Panikkar mentioned that he had met the famous archaeological explorer, Aurel Stein, who himself had undertaken field work in Rajasthan. Stein had told Panikkar that if his work was carried forward, it would show that the Indus Civilisation originated in that tract.
Nehru was very enthusiastic about the proposal. Within a day of receiving Panikkar’s Indus note, a letter from his principal private secretary HVR Iyengar enclosed a copy of the note to the Ministry of Education. The letter strongly underlined that ‘the PM entirely agrees with the suggestion contained in the note and hopes that the Archaeological Department will undertake the explorations suggested, in Jaisalmer and Bikaner’.
Discovering Indus cities in India is an accomplishment that is intricately tied with the perception that India ‘lost’ the major sites of the Indus Civilisation to Pakistan in 1947
The proposal was sent to the ASI, which suggested that roughly Rs 10,000 be allocated for it. However, the Finance Ministry, as it so often still does, decided to play spoiler, raising questions about why a Central department should spend in a ‘native’ state. It required many missives to make the reluctant mandarins eventually loosen their purse strings. This would have been unlikely if this proposal of Panikkar had not been supported by Nehru himself.
So, discovering Indus cities in India—which is seen as one of the major achievements of Indian archaeology in the last seventy years—is an accomplishment that is intricately tied with the perception that India ‘lost’ the major sites of the Indus Civilisation to Pakistan in 1947.
The ASI, soon afterwards, made the search of Harappan sites within the national borders of India a national project –to be carried forward by Indian archaeologists. The Swedish archaeologist Hanna Rydh, known for her excavations at the historical site of Rangmahal in Bikaner, had initially wanted to dig a Harappan site in that area but was told that Indian archaeologists who had made discoveries there ought to be the first to conduct such an excavation. This is no longer the case. Some years ago, a part of the excavations at Rakhigarhi, the largest Harappan city in India, was financed by the California-based Global Heritage Fund. This began before the ASI’s own excavator had submitted his report on the excavations that he had earlier conducted there.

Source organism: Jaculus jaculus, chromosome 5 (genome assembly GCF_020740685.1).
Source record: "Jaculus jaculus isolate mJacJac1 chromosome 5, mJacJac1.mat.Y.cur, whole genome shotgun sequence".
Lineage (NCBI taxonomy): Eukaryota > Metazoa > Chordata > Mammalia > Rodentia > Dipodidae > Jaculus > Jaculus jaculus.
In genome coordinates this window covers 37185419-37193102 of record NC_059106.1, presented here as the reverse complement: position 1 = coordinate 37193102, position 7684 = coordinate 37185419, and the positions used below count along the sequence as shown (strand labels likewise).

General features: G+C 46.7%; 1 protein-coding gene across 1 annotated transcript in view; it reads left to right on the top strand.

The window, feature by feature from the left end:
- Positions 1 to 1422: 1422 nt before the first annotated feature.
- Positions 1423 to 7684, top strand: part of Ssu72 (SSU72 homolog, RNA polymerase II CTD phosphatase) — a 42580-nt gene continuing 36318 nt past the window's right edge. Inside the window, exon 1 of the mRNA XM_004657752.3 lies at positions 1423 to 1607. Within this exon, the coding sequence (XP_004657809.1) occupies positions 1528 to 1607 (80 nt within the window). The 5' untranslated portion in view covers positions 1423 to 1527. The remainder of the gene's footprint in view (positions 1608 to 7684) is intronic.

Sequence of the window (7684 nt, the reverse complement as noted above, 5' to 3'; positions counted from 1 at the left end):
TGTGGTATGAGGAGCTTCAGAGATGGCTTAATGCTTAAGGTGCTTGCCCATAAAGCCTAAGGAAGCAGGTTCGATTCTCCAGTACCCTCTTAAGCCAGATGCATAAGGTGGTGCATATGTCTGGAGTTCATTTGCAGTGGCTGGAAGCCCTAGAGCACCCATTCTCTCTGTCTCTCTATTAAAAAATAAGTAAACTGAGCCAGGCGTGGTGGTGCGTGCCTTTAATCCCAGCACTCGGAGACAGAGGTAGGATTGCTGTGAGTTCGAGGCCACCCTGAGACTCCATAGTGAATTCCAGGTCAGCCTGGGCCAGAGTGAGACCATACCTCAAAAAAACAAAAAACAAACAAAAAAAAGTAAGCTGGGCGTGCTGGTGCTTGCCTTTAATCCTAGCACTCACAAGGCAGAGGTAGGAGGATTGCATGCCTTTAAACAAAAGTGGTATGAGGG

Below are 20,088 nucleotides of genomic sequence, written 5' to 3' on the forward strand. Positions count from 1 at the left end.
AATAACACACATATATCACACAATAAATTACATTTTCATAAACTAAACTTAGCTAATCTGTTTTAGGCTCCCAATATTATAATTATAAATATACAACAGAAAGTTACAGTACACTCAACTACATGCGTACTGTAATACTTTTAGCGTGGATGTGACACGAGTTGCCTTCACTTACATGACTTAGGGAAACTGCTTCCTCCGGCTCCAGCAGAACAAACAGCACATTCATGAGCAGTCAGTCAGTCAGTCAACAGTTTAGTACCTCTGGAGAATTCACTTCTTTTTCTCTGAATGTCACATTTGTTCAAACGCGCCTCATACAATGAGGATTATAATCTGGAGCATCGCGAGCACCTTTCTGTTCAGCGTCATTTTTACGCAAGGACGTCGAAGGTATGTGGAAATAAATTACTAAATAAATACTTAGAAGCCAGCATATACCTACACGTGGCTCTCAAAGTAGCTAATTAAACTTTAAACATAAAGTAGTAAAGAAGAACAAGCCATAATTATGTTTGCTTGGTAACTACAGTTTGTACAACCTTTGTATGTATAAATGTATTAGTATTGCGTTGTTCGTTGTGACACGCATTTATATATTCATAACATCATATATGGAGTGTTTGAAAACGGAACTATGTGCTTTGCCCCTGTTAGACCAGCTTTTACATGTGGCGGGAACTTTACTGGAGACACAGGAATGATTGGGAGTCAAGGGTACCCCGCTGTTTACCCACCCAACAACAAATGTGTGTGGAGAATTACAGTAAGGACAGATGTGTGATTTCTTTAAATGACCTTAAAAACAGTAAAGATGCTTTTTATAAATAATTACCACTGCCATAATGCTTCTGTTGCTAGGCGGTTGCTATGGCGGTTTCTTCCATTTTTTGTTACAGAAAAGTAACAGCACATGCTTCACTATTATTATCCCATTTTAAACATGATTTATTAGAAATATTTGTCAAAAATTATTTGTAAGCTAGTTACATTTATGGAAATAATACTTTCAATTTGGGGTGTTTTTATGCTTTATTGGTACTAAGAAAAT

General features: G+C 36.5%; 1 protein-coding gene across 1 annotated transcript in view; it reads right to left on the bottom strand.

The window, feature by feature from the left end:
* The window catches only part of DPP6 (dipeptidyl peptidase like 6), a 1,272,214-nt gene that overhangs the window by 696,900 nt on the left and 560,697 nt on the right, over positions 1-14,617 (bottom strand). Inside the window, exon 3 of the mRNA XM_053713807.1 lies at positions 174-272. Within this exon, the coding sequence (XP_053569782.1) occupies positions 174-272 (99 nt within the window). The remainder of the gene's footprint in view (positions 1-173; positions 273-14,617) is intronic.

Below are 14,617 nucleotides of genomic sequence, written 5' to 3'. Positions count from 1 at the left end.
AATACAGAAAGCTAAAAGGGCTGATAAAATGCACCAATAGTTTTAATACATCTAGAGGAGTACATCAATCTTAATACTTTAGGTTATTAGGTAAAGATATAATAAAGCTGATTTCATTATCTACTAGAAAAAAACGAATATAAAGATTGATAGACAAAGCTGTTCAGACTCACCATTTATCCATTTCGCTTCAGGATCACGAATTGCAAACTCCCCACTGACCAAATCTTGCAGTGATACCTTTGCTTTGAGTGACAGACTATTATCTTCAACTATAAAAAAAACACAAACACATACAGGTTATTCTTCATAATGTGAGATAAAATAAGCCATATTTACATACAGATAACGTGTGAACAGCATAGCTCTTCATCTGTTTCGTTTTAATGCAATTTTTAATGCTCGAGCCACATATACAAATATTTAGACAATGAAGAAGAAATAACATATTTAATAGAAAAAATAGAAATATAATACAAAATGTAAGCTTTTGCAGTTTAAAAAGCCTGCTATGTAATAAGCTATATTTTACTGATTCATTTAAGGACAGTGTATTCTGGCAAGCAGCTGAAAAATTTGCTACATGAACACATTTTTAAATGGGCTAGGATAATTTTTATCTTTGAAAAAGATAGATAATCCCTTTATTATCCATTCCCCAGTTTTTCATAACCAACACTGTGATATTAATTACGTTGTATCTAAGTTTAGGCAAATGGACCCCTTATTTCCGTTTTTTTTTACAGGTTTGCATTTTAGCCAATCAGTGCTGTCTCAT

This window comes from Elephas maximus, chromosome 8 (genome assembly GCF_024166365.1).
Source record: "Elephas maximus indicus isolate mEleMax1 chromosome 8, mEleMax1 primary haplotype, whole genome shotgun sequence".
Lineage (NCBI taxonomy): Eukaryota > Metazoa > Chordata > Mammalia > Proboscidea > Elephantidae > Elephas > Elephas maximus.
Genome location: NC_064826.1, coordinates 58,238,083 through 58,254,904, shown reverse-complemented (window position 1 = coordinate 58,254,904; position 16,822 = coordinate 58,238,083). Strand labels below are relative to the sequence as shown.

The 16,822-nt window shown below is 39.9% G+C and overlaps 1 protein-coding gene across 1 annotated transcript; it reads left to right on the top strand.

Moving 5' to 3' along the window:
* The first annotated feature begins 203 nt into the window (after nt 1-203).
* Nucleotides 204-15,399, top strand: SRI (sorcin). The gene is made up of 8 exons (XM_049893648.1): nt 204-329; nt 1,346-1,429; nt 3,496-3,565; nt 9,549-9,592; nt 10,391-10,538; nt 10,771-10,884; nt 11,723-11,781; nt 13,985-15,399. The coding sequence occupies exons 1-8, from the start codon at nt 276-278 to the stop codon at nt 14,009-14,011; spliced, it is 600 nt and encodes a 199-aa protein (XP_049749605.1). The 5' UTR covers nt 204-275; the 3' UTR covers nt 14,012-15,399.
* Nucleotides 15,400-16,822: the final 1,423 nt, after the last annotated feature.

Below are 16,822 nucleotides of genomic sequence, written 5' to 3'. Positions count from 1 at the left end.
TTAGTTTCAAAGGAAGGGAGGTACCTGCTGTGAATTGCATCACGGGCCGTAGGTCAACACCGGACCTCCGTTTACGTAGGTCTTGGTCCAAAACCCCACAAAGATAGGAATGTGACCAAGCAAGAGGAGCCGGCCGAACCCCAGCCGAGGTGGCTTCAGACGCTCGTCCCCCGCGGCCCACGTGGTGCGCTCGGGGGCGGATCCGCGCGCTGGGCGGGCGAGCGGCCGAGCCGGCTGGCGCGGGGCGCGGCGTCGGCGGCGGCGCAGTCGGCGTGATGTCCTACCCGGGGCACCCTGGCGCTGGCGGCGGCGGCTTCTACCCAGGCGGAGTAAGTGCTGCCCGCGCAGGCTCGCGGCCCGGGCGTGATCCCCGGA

If independence and Partition prompted proactive measures which made the Indus Civilisation one of the major areas of research in Independent India, it had more ambiguous consequences for the antiquities of Harappa and Mohenjodaro. On the face of it, this could have been a fairly straightforward exercise since the division could be done either by sharing the antiquities or on the basis of where the sites were located. As things turned out, however, the negotiations were prolonged and convoluted.
The Partition Council in October 1947 had resolved that museums would be divided on a territorial basis. A subcommittee made up of officials from India and Pakistan was set up to recommend the procedure for the division of museum collections. It decided that when the territory of a province was partitioned, the museum exhibits of the provincial museums would also be physically divided. So, the exhibits in the Lahore Museum which belonged to the United Province of Punjab before Partition, were to be split between East Punjab (in India) and West Punjab (in Pakistan). This was straightforward enough.
More complicated was the fate of objects that had been sent on temporary loan to places which, on August 15th,1947, happened to be on the wrong side of the border, far away from the original museums to which they belonged. In its wisdom, therefore, the Partition Council ruled that all objects that had been removed for temporary display after January 1st, 1947, were to be returned to the original museums.
This created a real problem with regard to the antiquities of Mohenjodaro. This is because on the day of Partition, as many as 12,000 objects from there were in Delhi. Since Mohenjodaro fell within the territory of Pakistan, the objects should have fallen in its share. However, India’s negotiators maintained that these rightfully belonged to India because they had not been removed after January 1st from the original museum (which was at Mohenjodaro) but came from Lahore. They also argued that these had not been removed for the purposes of temporary display, but because, as early as 1944, the director general of the ASI, Mortimer Wheeler, had wanted to concentrate all the best Indus objects in a Central National Museum.